June 7, 2021

OTTAWA, ON – Tungasuvvingat Inuit, along with our Indigenous brothers and sisters, grieve for the 215 children and their families following the discovery of the remains in Kamloops.  To those families and the people of Tk’emlúps te Secwépemc Nation that found their children, we offer our hearts, tears, and condolences.  Our hope for you is that you will find a pathway to healing and finally have closure.

The discovery has reopened deep wounds and we ask Canada to commit to real change and end colonial practices against First Nations, Inuit, and Metis people.  Today, our focus is healing and finding strength in our community.  For the people of Canada, find your voice and support Indigenous communities in solidarity and advocate for change.

Since the discovery, the journey has been difficult for Indigenous people across the country.  These events are traumatic and triggering and it has taken time to process the news and find the words.  After 150 years of colonial rule over Indigenous peoples, the inter-generational trauma faced by our people cannot be dismissed and we continue to call on government and those involved to be accountable.

As our families and communities navigate through this tragedy, more than ever we recognize the need for policies and government control over Indigenous peoples to end.  Policies that are based on colonial world views continue to plague our communities and must change.  The discovery of these innocent children leaves people feeling numb and empty.   The ongoing impact of the residential school system, the removal of children from their homes, families and culture, racial segregation, loss of territory, the dog slaughter, are realities Inuit live with each day.   Today, Indigenous children are still pulled away from parents and placed in a child welfare system that robs them of family connection, community, culture, and language.  How can we expect parents to feel healthy and safe when their children are at high risk from a system that continues to perpetuate intergenerational trauma?  For urban Inuit, the trauma is amplified by the challenges of the scarcity of affordable housing, poverty, food insecurity and the loss of connection with the land.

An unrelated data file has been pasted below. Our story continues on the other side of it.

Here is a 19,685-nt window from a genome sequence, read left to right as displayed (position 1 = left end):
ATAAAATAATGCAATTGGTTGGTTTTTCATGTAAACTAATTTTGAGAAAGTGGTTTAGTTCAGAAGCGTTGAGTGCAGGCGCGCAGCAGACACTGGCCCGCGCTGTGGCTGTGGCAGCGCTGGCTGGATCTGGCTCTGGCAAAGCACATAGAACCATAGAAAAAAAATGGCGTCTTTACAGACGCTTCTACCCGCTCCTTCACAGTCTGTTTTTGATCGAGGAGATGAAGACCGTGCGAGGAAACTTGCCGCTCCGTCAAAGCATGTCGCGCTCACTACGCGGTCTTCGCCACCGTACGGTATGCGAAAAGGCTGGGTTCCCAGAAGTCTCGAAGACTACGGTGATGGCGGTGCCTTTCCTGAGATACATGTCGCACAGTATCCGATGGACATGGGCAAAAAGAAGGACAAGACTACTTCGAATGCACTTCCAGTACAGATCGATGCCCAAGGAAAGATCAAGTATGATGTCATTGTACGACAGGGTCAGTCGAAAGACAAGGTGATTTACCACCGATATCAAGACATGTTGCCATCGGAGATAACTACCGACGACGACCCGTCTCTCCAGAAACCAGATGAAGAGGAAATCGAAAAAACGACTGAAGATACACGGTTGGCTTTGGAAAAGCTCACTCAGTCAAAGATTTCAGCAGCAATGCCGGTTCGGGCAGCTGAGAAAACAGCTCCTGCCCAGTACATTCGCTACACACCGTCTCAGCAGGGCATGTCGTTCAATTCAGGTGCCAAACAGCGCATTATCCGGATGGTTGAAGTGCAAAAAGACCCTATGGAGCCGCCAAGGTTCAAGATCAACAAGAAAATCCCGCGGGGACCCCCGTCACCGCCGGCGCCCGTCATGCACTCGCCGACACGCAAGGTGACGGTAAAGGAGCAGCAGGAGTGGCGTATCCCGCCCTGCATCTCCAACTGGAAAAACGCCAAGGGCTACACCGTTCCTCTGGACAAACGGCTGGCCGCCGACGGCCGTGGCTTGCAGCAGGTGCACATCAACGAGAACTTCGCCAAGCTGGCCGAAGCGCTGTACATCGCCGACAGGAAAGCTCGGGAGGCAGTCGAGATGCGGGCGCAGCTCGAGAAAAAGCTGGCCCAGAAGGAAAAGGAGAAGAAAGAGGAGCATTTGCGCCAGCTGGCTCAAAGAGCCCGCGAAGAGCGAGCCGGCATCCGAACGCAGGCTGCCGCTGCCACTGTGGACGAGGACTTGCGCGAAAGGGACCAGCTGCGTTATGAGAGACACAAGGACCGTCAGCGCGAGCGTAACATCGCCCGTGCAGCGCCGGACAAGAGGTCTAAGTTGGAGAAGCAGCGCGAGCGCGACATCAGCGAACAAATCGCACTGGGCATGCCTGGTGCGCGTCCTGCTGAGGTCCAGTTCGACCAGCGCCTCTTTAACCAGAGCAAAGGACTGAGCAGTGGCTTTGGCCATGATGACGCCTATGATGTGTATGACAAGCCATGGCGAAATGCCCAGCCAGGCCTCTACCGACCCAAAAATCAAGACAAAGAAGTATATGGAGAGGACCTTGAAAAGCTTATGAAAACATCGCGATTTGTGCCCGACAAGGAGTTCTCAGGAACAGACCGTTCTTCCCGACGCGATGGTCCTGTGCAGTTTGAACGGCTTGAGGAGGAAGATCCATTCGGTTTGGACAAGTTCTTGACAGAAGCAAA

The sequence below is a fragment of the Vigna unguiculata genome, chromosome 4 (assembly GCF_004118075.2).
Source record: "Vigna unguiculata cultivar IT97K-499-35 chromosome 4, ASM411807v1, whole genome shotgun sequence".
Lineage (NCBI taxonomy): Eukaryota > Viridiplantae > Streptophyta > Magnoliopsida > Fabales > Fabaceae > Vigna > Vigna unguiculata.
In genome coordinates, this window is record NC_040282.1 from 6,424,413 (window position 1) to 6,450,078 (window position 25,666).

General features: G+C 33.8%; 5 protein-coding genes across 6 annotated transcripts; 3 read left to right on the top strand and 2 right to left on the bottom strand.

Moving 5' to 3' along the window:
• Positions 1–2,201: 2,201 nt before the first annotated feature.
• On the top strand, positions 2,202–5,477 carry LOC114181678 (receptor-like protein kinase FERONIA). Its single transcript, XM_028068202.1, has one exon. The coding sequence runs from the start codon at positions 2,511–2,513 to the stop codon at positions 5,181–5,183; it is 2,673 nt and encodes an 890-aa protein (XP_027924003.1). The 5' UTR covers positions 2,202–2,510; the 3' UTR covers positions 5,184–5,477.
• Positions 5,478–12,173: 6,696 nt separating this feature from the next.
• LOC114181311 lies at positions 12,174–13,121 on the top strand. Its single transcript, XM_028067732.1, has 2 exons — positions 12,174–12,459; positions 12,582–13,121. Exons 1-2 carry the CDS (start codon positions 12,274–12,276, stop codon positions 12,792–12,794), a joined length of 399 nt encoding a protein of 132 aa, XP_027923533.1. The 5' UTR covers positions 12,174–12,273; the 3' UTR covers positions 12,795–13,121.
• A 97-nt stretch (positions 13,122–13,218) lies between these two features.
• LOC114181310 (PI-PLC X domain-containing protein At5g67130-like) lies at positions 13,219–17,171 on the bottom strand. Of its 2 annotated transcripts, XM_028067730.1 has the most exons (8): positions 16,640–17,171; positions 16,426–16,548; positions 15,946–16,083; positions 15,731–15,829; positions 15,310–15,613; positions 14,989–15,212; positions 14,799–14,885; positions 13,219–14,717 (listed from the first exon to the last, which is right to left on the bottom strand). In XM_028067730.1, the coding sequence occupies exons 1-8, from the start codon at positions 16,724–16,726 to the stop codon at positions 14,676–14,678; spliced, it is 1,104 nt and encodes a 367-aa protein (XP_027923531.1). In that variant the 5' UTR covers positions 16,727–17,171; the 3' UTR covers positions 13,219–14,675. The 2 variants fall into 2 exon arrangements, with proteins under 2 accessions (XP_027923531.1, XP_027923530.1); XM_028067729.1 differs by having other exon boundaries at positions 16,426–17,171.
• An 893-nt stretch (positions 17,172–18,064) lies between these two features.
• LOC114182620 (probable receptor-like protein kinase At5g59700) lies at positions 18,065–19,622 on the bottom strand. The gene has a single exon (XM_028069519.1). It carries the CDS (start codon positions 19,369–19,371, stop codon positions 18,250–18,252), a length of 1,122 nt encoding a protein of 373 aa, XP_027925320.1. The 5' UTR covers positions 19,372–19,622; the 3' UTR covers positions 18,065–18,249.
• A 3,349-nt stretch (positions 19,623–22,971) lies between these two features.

There is a great deal to work towards but in the immediate days ahead, we try to heal.  As we explore our feelings, hearts, and thoughts, we want a future that includes equality, better accessibility to supports and a society free of racism and colonial structures.  The government must remove barriers such as litigation against Indigenous families in the court system, prioritize access to affordable housing, reduce the over-representation of Indigenous children in the child welfare system, work toward ending poverty, and provide clean drinking water to Indigenous communities.

Healing is not an individual process; it is a collective responsibility. May the memory of these children continue and provide a catalyst for real change.

Amanda Kilabuk
Executive Director
Tungasuvvingat Inuit